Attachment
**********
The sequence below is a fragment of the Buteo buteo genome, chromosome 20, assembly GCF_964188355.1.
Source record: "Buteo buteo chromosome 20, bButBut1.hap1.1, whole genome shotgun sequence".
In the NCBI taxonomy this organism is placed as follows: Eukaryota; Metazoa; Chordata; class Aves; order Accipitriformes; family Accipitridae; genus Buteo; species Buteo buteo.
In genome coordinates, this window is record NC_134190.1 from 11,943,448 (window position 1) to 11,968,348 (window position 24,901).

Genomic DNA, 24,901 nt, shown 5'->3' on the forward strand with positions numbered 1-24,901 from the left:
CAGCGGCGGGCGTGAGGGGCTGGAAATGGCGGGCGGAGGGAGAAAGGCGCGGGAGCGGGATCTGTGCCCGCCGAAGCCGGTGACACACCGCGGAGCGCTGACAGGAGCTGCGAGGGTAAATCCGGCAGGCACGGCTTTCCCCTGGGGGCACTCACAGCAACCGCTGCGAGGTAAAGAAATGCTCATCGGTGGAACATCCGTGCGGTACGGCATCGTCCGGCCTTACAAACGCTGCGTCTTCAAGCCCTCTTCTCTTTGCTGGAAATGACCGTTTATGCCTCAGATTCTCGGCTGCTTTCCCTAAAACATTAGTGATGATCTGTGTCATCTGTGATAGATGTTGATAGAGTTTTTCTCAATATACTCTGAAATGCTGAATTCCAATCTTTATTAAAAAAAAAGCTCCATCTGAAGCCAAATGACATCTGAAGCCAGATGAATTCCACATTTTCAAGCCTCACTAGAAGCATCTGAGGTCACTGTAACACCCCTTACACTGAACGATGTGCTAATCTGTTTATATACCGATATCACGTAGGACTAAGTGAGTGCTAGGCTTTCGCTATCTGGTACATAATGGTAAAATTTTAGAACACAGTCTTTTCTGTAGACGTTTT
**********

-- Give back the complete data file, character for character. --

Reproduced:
The sequence below is a fragment of the Buteo buteo genome, chromosome 20, assembly GCF_964188355.1.
Source record: "Buteo buteo chromosome 20, bButBut1.hap1.1, whole genome shotgun sequence".
In the NCBI taxonomy this organism is placed as follows: Eukaryota; Metazoa; Chordata; class Aves; order Accipitriformes; family Accipitridae; genus Buteo; species Buteo buteo.
In genome coordinates, this window is record NC_134190.1 from 11,943,448 (window position 1) to 11,968,348 (window position 24,901).

Genomic DNA, 24,901 nt, shown 5'->3' on the forward strand with positions numbered 1-24,901 from the left:
CAGCGGCGGGCGTGAGGGGCTGGAAATGGCGGGCGGAGGGAGAAAGGCGCGGGAGCGGGATCTGTGCCCGCCGAAGCCGGTGACACACCGCGGAGCGCTGACAGGAGCTGCGAGGGTAAATCCGGCAGGCACGGCTTTCCCCTGGGGGCACTCACAGCAACCGCTGCGAGGTAAAGAAATGCTCATCGGTGGAACATCCGTGCGGTACGGCATCGTCCGGCCTTACAAACGCTGCGTCTTCAAGCCCTCTTCTCTTTGCTGGAAATGACCGTTTATGCCTCAGATTCTCGGCTGCTTTCCCTAAAACATTAGTGATGATCTGTGTCATCTGTGATAGATGTTGATAGAGTTTTTCTCAATATACTCTGAAATGCTGAATTCCAATCTTTATTAAAAAAAAAGCTCCATCTGAAGCCAAATGACATCTGAAGCCAGATGAATTCCACATTTTCAAGCCTCACTAGAAGCATCTGAGGTCACTGTAACACCCCTTACACTGAACGATGTGCTAATCTGTTTATATACCGATATCACGTAGGACTAAGTGAGTGCTAGGCTTTCGCTATCTGGTACATAATGGTAAAATTTTAGAACACAGTCTTTTCTGTAGACGTTTT